Finally - Successful!

October 17, 2017 | By: Jeremy Maier
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I remember it like it was yesterday. It was the beginning of July, and I received the annual text from my good buddy Travis Theel. “Elk tags were drawn, no luck for me.” So many times I have opened the GFP webpage to read the words “unsuccessful”. I was reluctant to quit what I was doing to just to find out I didn’t draw any elk tags once again. It would be another year of drooling over trail camera pictures of big elk knowing those bulls likely won’t even be around by the time I won the lottery and finally drew a tag. Eventually I quit what I was doing to log on and read the word I have learned to hate. There it was again, “Black Hills Archery Elk UNSUCCESSFUL”. I continued to scroll down and I could not believe what I saw. I drew A unit 2 rifle elk tag with 9 points! I had a hard time believing what I saw so I refreshed the page multiple times and it never changed. I decided I should respond to the annual “I didn’t get a tag” text. I sent just one word, “bro…” It was like he read my mind. The text read some thing like this, “You better not be messing with me, did you draw!” followed by multiple "not-so-family" friendly words. I proceeded to call everyone I knew whether they cared that I drew an elk tag or not.

That evening Travis and I decided we couldn’t wait, so we hopped in the truck and headed to the hills. We knew the chances of us seeing any elk were slim to none, but we couldn’t handle the excitement and decided to anyway. We had to address the elephant in the room “Raspy.” This was a bull we first got trail camera pictures of for the first time in 2014, A big 6x7. In 2016 we saw this bull multiple times and in 2017, he was a giant bull. It didn’t need to be said that this was the bull we would chase if we found him still alive.

After a few more scouting excursions digging up nothing special it was time that I started back at work, which I just so happen to have to do a lot of traveling for. This is where having a good friend comes in handy. Travis spent somewhere in the area of 40 mornings before work, scouting the area we knew “Raspy” frequented. The end of August is when I finally received a call with a report that he was alive and well. We knew of his whereabouts all the way up until a few days before the rifle season began.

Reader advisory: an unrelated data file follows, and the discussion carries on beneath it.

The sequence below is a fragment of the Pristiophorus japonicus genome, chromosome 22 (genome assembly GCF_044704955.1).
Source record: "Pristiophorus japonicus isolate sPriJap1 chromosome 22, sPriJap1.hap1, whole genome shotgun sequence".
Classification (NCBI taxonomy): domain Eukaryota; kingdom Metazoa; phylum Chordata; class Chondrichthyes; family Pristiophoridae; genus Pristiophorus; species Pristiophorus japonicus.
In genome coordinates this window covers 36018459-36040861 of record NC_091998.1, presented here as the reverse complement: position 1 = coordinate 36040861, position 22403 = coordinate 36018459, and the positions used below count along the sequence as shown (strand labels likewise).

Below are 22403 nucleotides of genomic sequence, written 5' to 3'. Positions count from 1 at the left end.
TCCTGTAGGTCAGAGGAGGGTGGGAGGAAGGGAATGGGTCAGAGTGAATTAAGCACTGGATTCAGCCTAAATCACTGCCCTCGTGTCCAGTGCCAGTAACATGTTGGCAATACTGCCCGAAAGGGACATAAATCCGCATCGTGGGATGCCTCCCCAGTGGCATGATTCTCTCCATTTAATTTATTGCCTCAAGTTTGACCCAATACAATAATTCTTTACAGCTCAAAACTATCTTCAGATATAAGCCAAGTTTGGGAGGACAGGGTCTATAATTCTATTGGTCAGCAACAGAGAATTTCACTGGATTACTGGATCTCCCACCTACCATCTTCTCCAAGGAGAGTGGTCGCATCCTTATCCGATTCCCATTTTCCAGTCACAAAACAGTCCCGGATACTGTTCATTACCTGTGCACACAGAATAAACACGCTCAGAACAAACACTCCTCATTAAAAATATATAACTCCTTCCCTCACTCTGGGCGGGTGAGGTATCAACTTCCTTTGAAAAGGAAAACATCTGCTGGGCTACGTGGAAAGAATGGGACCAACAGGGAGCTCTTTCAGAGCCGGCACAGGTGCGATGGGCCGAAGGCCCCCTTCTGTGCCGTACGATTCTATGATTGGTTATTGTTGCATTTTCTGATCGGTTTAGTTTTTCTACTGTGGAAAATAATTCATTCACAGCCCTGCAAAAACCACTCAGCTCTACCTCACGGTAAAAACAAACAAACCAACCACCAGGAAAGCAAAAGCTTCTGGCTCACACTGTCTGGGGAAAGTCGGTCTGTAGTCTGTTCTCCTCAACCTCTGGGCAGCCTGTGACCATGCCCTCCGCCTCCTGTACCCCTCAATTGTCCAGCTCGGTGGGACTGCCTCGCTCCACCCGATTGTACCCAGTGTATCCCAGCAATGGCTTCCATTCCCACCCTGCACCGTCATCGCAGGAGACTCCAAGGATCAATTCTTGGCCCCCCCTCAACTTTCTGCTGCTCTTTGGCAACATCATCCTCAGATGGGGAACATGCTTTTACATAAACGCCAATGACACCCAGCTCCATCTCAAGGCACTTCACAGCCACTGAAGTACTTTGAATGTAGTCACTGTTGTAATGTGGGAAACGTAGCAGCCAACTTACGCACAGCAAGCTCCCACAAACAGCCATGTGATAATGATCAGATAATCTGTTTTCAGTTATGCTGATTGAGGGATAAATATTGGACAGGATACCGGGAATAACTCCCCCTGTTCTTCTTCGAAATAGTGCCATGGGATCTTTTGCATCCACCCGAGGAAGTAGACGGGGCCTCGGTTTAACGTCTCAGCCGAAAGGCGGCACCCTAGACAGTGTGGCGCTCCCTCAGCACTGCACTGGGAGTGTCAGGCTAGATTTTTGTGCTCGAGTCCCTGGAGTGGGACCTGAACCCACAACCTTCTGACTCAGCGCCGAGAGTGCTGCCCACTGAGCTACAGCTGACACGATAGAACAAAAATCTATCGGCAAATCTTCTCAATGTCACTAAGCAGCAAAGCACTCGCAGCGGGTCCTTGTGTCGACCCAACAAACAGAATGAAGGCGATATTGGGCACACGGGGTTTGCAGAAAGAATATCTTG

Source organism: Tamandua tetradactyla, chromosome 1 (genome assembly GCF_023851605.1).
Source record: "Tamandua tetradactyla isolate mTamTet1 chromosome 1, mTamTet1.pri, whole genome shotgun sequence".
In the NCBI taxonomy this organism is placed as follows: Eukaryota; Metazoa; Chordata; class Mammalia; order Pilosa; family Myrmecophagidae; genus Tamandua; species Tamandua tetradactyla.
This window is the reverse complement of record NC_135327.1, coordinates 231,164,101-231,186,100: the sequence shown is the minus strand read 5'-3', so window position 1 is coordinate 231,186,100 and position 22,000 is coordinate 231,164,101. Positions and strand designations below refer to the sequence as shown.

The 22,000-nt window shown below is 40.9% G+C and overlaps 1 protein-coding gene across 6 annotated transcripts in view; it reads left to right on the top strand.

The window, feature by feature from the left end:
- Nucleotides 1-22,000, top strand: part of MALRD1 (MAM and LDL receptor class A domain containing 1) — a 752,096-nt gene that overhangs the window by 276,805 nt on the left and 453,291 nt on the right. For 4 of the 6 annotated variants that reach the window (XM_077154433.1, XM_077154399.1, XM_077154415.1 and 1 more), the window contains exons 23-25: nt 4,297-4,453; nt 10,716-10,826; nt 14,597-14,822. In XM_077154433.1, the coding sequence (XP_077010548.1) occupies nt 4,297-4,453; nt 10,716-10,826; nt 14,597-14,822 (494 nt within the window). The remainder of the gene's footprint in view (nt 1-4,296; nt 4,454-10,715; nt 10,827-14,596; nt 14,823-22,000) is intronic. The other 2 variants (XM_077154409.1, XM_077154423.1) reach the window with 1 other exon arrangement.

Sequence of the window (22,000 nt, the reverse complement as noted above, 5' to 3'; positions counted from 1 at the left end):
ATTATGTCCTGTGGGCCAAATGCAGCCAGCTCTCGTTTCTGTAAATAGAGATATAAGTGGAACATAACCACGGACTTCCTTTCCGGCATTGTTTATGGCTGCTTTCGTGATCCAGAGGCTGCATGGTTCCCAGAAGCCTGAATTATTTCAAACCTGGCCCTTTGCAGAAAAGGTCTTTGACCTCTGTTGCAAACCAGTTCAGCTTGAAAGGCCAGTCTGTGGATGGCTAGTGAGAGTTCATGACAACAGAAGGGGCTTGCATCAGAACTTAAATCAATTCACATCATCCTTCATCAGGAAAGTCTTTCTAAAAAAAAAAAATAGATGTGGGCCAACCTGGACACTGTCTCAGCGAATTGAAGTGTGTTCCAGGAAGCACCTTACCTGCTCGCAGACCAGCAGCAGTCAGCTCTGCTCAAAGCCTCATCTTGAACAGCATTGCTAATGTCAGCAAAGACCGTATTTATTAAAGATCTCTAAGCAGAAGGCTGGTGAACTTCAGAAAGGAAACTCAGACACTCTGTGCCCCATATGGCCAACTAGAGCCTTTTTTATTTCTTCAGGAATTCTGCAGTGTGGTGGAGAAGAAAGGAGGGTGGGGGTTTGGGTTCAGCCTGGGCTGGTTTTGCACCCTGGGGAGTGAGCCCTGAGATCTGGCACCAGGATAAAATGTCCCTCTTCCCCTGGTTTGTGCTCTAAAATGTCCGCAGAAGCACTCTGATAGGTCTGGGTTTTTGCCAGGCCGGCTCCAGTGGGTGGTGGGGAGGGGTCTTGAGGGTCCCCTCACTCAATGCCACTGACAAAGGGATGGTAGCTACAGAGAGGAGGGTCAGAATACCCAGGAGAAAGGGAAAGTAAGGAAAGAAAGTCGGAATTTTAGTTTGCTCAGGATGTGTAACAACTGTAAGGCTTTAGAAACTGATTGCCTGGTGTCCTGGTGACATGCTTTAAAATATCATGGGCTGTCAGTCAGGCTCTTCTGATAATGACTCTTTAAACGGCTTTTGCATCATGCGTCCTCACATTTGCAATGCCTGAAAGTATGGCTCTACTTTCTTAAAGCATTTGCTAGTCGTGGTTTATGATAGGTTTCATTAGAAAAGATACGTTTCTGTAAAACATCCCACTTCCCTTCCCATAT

The Friday before the Sunday opener was finally here and I was off of work for the next week. I have never been so excited for a hunt in my life. We decided we wanted the full effect of elk camp and set up a camper near the general area that we wanted to hunt, knowing we would have to tough out the cold nights. After setting up camp we decided to split up for the evening scout. Once back to the camper we discussed what each other came upon. My night was fairly slow besides walking into a small herd of cows and a small 5x5 bull that somehow didn’t notice I was there. Travis’ scouting was a little more productive as he told me we have a dilemma. The dilemma was another bull that would be hard to pass up given the opportunity. I decided I was going to stick to my guns and give “Raspy” at least 3 days before I pulled the trigger on anything else.

Day 1 Found us in the most recent area we'd seen Raspy. Just at first light we heard what we were there for - the unmistakable bugle of the big bull we were after. The 40 plus days of scouting was about to pay off because we knew the bull would head to one of two places. We headed to where we thought we would intercept the bull. The elk were going crazy opening morning, and in the excitement we hopped out of the truck grabbing nothing and headed into the woods. Shortly after we ran into multiple cows, Knowing there would be a bull in the group I got down on the rifle I knew I would have a short window to shoot if Raspy was in the group. The next thing I heard was Travis saying “ not him.” The bull that was with this group of cows was a good 6x7. I couldn’t pull the trigger on this bull 30 minutes into the season - especially knowing that Raspy was near by. 

Just then we heard raspy bugle. That is when we realized we got held up by the other heard of elk long enough to end up behind the herd that Raspy was with. We knew then that the odds were not in our favor to catch up to him. We had one thing going for us, and that was the noise he was making. Raspy was bugling every couple of minutes, allowing us to follow him. At one point we had gotten close enough we could see the cows in the herd. As we scanned through the thick trees looking for a glimpse of antler, Travis spotted him. This was my chance to tag the bull we had been following since 2015. I couldn’t see the bull from where I was so I quickly went to where Travis could see him. Just as luck would have it a cow stepped in front if him the second I was finally able to put eyes on him. The herd moved off and we continued to follow them for almost 6 miles before the bugling quit and we had lost track of him. In our haste to get on the bull quickly that morning we grabbed no water and were now 6 plus miles from the truck and the sun was getting warm.